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Declaration of Professor Neil Vidmar


Doc 517-1 here

Tsarnaev defense teams asks to delay start of trial

Lawyers for Boston Marathon bombing suspect Dzhokhar Tsarnaev file a motion to push the start date of his trial to 2015.


Boston Bombing Suspect Requests Trial Delay

The trial is currently scheduled to begin in November

Lawyers for Boston bombing suspect Dzhokhar Tsarnaevfiled a petition Friday asking a federal judge to delay the start of his bombing trial to September 1, 2015 or later. The defense argues that it needs more time to prepare given the volume of evidence to sort through and the severity of the charges.

“The trial in this case is currently scheduled to begin just 16 months after the defendant was indicted,” the petition said. “It is critically important that any trial be fair, which means giving both sides, not just the government, enough time to uncover and present all relevant evidence.”

Earlier this month defense lawyers argued that media coverage in Boston would unfairly harm Tsarnaev’s defense and asked that the trial be moved from Boston.

Tsarnev is accused of carrying out the April 15, 2013 bombing of the Boston Marathon with his brother Tamerlan. Three bystanders were killed and hundreds were injured during the bombing. A police officer died in subsequent shootings, and Tamerlan died after he was shot in the head during a manhunt for the two brothers.

The trial on charges of using a weapon of mass destruction and malicious destruction of property resulting in death is currently scheduled to begin in November.



Doc 519 here

The defense has reason to believe that the government seized a
considerably larger number of electronic devices in connection with its investigation than it has produced to the defense so far, including devices seized from important individuals who were close to one or both of the brothers,e.g., Ibragim Todashev, who was shot and killed by the FBI during questioning shortly after he purportedly confessed to participating, with TamerlanTsarnaev, in the September 2011 Waltham triple homicide. Declaration of William Fick (via patsysvodka)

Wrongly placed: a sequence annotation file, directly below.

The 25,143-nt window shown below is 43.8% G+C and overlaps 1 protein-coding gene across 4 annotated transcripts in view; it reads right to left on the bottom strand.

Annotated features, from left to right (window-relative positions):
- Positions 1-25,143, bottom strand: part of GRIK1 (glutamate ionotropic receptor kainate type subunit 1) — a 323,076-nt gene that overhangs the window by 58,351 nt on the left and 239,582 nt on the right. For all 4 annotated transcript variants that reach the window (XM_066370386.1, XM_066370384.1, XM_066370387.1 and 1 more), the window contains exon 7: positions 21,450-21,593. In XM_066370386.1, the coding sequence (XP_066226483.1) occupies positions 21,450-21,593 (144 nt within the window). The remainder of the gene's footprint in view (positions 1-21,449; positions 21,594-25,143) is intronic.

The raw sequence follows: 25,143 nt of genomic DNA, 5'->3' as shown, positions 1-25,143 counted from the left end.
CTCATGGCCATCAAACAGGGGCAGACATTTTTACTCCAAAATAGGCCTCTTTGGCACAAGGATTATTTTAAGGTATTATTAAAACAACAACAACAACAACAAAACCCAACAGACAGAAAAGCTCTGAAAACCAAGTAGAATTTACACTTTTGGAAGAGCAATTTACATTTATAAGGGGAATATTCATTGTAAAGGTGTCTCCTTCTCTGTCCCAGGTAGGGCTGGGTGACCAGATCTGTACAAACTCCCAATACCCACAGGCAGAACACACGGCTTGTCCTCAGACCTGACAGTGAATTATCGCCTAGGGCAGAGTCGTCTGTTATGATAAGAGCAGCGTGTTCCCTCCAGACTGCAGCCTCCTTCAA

In this case, for example, they include the apportionment of responsibility between the defendant and his plainly dominant older brother. Pursuing this single question—
and there are many others like it—requires that the defense identify and classify thousands of items of circumstantial evidence contained in each of the brothers’ various computers and digital storage devices so as to show precisely when, and in which direction, violent ideological material cited in the indictment flowed between them. Doc 518  (via patsysvodka)




Doc 518 here

Doc 518 with supplement and exhibits - 80 pages



Doc 517 here

Boston bombers' sister gave woman panic attack with 'bomb threat'


(for what it’s worth)

The Boston Marathon bombers’ twisted sister left her boyfriend’s ex-girlfriend dumbstruck with terror when she allegedly threatened to kill the woman during a frightening phone call earlier this week, a friend said Tuesday.

“She was freaked out,” said a pal of Roslyn Betances, 23, who was allegedly told by her ex-boyfriend’s new squeeze, Ailina Tsarnaeva, that “I know people who can put a bomb on you.”

“She got into a panic attack and she wasn’t even talking,” the friend said. “She wasn’t responding at all.”

In addition to being speechless, the terrorized Betances’ face went flush, said the friend, who would only identify herself as Rachel.

“She was scared. I mean anybody would be, especially with the person knowing where you live here.”